Today on the blog I have the pleasure of welcoming Katie, an author and blogger at KL Lovely, to my Best and Worst Holidays series. Katie is sharing with us her family’s worst holiday. And believe me, you’ve not read anything like this yet in this series.
More Ice-Cream Children?
Our family holiday to the South-East of Majorca in September 1989 will remain etched inside of my memory forever.
We were lucky to escape alive and only did so, because we chose an apartment on the first floor as opposed to the unfortunate people who were in the basement apartment of the hotel complex.
Allow me to take you on a journey.
My husband, I, our ten-year old son and seven-year old daughter flew from East – Midlands airport to Majorca on Thursday, 21 August 1989.
It was late when we arrived at the resort of Porto Colom, however we managed to get something to eat, before settling down for the night in our first floor apartment, located directly on the sea front. By all accounts, the apartment was excellent and exceeded our expectations.
The following morning it struck us that the resort was quite small: two hotels close by and the Cecilia Club apartments. We could tell at a glance, that we would be hard pressed to find a variety of activities to keep the children amused.
Thankfully, the beach was just a small bay. It was adequate, clean and safe for bathing. Most of our time during the day, was spent on the beach or at the hotel pool which was part of the Cecilia Club.
So far so good. The first week was over-cast with sunny intervals and no hint of what was yet to come!
On the eve of our tenth day, we went to bed as usual. The weather had been bad all day with persistent heavy rain. Being a light sleeper, I was finding it difficult to sleep and lay awake listening to the rain as it bounced off the windows and the steps outside of our apartment.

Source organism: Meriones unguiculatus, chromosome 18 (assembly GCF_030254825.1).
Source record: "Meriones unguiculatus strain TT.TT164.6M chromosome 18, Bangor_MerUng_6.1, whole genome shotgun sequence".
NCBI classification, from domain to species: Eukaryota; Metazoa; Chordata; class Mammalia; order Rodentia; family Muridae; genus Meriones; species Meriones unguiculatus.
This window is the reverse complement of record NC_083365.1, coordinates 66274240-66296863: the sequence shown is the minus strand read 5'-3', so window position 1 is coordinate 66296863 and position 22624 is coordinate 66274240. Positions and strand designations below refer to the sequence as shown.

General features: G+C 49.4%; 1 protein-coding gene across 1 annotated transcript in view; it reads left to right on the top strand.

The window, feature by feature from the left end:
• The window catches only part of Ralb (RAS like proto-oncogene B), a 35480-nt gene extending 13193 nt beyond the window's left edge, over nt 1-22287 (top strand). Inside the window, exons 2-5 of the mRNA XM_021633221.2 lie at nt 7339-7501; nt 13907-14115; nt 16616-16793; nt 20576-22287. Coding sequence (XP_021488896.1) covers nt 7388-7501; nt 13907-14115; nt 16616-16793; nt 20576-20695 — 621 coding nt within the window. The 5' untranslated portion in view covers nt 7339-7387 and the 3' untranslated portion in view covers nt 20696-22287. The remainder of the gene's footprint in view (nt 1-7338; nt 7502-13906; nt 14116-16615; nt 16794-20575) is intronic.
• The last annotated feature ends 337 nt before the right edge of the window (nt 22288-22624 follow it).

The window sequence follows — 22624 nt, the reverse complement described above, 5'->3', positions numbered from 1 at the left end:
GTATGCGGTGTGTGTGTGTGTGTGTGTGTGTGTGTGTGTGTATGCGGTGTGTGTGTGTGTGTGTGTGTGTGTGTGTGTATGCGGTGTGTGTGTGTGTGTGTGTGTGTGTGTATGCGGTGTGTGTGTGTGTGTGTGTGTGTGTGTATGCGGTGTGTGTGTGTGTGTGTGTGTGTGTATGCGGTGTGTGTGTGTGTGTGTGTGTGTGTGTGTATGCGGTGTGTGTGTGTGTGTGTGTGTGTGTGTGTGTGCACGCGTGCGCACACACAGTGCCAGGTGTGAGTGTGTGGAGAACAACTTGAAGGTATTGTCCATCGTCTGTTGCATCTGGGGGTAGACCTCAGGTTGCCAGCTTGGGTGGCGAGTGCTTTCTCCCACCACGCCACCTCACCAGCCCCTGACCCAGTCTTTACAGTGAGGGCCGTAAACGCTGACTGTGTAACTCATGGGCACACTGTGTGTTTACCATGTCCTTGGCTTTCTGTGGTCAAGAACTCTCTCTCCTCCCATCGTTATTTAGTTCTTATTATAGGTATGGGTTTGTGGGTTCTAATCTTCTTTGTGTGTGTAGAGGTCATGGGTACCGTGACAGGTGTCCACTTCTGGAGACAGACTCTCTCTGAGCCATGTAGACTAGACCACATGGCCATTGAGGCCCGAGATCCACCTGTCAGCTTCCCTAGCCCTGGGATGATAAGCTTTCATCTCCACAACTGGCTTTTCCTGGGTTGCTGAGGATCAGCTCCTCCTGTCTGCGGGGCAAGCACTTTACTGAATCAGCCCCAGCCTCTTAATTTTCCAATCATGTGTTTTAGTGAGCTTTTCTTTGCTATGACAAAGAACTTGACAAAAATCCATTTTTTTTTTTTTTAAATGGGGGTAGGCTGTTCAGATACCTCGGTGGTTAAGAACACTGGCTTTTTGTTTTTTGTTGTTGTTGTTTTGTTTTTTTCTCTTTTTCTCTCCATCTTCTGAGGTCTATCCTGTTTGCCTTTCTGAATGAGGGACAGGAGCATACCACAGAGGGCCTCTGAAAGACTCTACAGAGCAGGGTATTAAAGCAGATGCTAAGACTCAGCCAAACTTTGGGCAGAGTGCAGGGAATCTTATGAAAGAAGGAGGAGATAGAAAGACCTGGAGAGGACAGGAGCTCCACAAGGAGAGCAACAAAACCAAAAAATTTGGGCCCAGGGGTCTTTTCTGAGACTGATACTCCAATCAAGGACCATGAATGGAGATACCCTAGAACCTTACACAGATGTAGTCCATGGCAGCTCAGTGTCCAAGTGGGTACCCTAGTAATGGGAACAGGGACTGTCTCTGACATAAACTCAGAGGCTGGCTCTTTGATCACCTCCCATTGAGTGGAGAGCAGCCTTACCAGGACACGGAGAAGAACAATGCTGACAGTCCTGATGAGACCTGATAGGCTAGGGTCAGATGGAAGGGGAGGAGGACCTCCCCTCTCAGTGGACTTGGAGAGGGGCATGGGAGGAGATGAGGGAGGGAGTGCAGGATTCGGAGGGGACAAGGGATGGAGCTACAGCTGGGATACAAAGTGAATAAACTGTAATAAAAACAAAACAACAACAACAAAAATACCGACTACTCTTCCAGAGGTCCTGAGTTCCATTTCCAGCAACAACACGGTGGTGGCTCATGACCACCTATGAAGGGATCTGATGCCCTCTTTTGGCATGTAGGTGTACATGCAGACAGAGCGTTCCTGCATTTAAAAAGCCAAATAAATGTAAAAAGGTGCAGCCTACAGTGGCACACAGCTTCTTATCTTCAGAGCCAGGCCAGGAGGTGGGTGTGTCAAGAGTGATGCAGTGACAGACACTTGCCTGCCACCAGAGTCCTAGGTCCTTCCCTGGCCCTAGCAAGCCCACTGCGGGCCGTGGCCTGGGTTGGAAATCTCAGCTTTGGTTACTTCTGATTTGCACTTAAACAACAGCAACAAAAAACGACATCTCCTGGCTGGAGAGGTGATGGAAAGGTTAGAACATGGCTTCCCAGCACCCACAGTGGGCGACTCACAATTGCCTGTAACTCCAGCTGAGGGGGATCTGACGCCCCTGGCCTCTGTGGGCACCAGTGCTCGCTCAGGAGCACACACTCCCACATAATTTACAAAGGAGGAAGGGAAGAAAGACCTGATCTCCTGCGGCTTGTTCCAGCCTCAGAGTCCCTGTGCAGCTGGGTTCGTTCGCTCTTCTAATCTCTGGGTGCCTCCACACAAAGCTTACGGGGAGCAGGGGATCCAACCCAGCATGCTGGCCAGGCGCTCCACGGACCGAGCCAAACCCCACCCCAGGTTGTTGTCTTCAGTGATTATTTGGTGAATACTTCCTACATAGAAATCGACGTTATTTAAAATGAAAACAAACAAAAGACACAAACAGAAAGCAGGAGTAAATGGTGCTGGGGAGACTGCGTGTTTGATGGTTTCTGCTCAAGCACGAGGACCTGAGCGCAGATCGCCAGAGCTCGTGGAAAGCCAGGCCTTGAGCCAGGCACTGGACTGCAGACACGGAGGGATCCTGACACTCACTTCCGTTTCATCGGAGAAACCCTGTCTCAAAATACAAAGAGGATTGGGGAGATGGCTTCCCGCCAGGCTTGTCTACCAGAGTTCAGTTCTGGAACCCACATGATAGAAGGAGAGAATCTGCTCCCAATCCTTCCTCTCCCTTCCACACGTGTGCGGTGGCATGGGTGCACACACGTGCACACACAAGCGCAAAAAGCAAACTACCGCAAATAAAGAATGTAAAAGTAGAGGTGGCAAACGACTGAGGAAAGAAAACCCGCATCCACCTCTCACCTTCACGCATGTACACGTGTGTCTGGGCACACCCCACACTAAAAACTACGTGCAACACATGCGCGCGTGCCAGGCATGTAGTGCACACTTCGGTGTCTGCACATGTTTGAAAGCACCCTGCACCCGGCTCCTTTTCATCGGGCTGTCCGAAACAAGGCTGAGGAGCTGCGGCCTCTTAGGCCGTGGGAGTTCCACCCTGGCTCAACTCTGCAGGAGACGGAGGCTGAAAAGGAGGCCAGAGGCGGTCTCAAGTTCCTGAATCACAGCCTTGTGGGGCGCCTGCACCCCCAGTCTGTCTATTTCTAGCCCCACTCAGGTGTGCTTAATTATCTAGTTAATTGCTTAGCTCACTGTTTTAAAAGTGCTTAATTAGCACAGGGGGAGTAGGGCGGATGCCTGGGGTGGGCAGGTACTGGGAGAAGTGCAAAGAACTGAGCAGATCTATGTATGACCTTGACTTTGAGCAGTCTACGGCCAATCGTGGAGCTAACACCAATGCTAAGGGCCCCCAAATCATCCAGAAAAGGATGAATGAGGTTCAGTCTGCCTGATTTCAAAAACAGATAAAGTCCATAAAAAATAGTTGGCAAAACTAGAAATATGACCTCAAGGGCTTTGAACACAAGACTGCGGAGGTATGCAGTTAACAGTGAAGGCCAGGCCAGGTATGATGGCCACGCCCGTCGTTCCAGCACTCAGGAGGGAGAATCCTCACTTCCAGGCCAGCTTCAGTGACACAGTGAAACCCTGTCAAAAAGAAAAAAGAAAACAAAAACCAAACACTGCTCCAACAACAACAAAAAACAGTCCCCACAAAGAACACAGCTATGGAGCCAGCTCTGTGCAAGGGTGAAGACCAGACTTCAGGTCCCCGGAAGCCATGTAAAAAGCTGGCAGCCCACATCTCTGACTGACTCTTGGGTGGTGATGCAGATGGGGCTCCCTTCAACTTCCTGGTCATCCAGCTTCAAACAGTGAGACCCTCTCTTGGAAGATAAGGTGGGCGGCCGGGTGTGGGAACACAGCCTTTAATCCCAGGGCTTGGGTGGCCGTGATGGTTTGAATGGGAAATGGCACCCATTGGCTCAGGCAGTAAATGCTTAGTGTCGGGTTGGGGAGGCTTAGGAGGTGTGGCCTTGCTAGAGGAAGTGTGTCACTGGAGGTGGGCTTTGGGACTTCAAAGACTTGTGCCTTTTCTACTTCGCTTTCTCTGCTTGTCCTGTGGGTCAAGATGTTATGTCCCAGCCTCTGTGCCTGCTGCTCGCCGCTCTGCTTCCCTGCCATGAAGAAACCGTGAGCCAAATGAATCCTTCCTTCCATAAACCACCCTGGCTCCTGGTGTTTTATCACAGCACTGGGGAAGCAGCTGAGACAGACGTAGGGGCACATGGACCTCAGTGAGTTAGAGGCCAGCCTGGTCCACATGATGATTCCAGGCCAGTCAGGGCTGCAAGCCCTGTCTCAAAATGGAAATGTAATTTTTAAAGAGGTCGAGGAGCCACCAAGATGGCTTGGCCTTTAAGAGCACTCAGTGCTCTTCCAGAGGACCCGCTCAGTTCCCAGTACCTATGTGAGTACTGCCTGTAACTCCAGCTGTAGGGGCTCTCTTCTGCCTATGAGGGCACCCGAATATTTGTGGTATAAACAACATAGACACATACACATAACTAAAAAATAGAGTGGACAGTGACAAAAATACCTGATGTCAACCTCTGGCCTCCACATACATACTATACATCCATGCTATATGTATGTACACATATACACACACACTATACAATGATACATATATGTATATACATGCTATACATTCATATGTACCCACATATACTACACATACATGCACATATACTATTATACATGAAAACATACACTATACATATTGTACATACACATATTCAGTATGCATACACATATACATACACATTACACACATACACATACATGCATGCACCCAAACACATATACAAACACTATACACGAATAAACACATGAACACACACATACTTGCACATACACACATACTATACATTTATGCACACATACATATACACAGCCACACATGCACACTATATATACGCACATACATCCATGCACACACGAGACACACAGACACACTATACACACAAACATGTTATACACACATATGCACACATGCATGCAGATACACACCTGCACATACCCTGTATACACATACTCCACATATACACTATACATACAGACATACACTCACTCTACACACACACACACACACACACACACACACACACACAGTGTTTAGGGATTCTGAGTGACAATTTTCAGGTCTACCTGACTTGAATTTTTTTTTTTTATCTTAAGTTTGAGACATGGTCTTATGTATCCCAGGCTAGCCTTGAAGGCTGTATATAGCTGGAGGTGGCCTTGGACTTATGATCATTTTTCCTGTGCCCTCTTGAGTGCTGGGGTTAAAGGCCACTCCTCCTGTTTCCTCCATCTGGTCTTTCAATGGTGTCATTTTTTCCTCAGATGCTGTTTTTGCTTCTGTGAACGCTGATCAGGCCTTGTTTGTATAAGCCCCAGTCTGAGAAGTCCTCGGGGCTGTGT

I heard the loud roar and crashing of the waves and felt certain that the sea was lapping against the door. Putting this down to my fanciful imagination, I lay in bed listening as the most incredible thunder cracked above and the lightening so intense, it lit up our apartment.
Very soon the children ran into our bedroom and climbed into the bed for comfort. While I stayed with the children, my husband went to check out the situation. He discovered, that we had no electricity to the apartment, thereby leaving us in darkness, except for the light offered to us from the raging storm.
With trepidation he opened the one and only door to our apartment. In daylight we were able to see the beach and the sea, but without streetlights, he was faced with pitch darkness. Just the sound of a raging sea and the sound of a fierce wind and torrential rain.
Quickly closing the door to avoid any further water to enter our apartment; which was raised a good five foot or more from the ground level, by way of steps; he returned to us all and advised us to sleep while he kept watch over the situation. At this point, water was seeping beneath the door.
When the sun rose in the early morning, we looked out of our apartment window to discover the true extent of the storm damage.
The sea front had been completely washed away and the waves were lapping on the pavement directly below us. We watched in sheer terror as cars, caravans, sun-lounges and beach huts floated in the sea, before our very eyes.
We all got dressed in shorts and tops, but having no wellingtons to walk through the silt and mud that was beyond the lapping waves, we wore our beach shoes.
At first we thought that the damage was due to the raging sea and the torrential rain.
How wrong we were!
Making our way carefully through the deep mud and slurry, we soon discovered the true extent of the damage. Entire stretches of road had been swept away, cutting the resort off from the rest of the Island. Trees were uprooted, evidence of severe damage to local business was all around us. With no electricity, the frozen food was quickly melting under the rising temperature of the morning sun.